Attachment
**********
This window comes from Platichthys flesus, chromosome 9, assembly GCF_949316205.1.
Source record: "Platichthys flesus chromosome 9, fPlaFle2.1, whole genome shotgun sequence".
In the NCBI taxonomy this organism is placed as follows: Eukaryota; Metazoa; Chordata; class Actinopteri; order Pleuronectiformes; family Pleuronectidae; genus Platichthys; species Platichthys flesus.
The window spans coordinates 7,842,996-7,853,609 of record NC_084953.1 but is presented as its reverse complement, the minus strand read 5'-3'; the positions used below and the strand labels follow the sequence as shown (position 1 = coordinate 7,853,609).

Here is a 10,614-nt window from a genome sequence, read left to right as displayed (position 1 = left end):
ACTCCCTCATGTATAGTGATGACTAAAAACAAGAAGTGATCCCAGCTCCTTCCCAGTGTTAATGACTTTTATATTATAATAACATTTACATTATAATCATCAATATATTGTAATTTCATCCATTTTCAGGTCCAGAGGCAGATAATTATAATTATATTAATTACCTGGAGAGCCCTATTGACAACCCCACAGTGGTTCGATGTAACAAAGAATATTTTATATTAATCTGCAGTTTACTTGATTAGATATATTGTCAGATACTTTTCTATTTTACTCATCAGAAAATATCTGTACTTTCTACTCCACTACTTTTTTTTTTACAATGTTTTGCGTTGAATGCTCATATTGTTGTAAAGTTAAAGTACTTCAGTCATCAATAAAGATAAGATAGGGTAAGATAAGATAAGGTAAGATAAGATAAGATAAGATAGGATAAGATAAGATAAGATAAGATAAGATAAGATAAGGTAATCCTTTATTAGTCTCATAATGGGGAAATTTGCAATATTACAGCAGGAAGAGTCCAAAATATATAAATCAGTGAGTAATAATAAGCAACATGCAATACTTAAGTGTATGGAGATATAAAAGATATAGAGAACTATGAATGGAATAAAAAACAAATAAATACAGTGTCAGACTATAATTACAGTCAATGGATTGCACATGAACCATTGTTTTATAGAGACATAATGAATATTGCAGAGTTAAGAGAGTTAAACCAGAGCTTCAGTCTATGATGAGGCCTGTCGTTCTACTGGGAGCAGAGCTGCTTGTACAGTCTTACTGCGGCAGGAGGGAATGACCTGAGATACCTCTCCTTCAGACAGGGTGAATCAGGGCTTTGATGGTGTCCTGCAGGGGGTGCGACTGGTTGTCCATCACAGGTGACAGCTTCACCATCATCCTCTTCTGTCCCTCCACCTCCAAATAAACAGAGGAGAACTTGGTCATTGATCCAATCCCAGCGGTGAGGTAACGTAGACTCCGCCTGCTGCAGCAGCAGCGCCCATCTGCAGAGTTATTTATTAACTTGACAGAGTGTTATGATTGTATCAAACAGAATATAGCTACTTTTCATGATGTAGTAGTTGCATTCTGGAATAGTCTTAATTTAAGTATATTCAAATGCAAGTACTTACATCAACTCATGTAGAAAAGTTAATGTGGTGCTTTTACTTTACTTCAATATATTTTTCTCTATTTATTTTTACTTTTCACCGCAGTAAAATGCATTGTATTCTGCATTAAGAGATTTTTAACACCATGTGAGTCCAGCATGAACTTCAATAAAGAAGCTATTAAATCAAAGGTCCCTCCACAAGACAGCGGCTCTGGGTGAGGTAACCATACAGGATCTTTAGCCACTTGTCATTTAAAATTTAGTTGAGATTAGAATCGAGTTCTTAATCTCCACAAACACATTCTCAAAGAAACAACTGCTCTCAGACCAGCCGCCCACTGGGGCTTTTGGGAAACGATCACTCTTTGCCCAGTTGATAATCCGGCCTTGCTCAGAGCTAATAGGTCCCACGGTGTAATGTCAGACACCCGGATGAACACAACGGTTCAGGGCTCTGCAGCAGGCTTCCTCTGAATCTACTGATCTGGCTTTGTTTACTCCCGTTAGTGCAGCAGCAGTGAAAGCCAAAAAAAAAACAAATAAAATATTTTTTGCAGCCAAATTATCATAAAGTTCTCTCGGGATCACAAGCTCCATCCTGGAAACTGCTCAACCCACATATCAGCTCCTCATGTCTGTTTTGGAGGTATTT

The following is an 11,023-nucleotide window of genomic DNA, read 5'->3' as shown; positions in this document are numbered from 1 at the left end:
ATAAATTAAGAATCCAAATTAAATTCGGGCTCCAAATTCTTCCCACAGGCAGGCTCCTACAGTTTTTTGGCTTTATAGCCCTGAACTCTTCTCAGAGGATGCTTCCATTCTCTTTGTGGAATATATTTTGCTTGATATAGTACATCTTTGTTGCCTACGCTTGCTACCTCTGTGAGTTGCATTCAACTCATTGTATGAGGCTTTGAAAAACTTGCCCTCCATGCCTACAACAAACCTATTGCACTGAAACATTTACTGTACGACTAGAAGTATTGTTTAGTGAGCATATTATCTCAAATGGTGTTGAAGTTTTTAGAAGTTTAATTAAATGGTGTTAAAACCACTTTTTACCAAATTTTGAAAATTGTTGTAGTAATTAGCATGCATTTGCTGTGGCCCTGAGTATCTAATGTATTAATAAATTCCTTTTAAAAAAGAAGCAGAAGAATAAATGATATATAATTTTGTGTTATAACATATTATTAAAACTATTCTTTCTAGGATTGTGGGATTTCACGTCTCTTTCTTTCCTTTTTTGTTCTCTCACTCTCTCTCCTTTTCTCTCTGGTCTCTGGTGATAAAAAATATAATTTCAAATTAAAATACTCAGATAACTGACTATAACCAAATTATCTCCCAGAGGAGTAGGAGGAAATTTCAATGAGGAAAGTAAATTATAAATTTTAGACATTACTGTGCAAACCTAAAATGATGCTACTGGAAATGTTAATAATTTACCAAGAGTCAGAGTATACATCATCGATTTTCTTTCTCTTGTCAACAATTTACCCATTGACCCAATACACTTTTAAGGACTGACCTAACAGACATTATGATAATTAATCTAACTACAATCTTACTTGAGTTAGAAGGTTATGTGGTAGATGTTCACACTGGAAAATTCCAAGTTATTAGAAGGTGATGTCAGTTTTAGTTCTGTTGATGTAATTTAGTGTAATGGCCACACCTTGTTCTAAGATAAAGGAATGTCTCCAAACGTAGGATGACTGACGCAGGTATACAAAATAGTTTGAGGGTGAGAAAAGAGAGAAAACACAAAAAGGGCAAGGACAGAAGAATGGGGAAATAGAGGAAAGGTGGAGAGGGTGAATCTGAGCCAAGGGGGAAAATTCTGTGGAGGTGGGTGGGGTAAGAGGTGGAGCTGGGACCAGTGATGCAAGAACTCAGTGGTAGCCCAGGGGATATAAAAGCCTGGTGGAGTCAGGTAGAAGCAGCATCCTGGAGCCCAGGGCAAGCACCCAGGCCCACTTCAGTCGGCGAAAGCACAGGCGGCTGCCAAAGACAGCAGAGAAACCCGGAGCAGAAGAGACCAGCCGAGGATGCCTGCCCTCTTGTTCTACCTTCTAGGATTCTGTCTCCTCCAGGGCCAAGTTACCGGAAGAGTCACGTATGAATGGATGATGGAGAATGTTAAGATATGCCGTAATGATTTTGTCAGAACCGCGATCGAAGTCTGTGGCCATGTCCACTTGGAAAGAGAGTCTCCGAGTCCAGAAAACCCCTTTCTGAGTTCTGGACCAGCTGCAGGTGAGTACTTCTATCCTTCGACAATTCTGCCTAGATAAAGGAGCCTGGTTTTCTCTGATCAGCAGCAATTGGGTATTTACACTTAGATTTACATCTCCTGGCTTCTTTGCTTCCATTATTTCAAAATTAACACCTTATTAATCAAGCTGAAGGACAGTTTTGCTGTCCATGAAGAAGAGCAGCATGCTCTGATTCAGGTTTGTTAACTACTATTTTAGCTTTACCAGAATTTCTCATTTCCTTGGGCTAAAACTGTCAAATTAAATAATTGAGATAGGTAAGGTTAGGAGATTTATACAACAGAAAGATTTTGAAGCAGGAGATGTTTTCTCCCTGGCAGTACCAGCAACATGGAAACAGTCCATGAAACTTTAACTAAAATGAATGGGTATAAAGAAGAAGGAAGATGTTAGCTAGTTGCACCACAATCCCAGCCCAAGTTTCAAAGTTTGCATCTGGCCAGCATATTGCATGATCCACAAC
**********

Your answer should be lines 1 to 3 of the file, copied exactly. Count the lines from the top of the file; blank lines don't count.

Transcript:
This window comes from Platichthys flesus, chromosome 9, assembly GCF_949316205.1.
Source record: "Platichthys flesus chromosome 9, fPlaFle2.1, whole genome shotgun sequence".
In the NCBI taxonomy this organism is placed as follows: Eukaryota; Metazoa; Chordata; class Actinopteri; order Pleuronectiformes; family Pleuronectidae; genus Platichthys; species Platichthys flesus.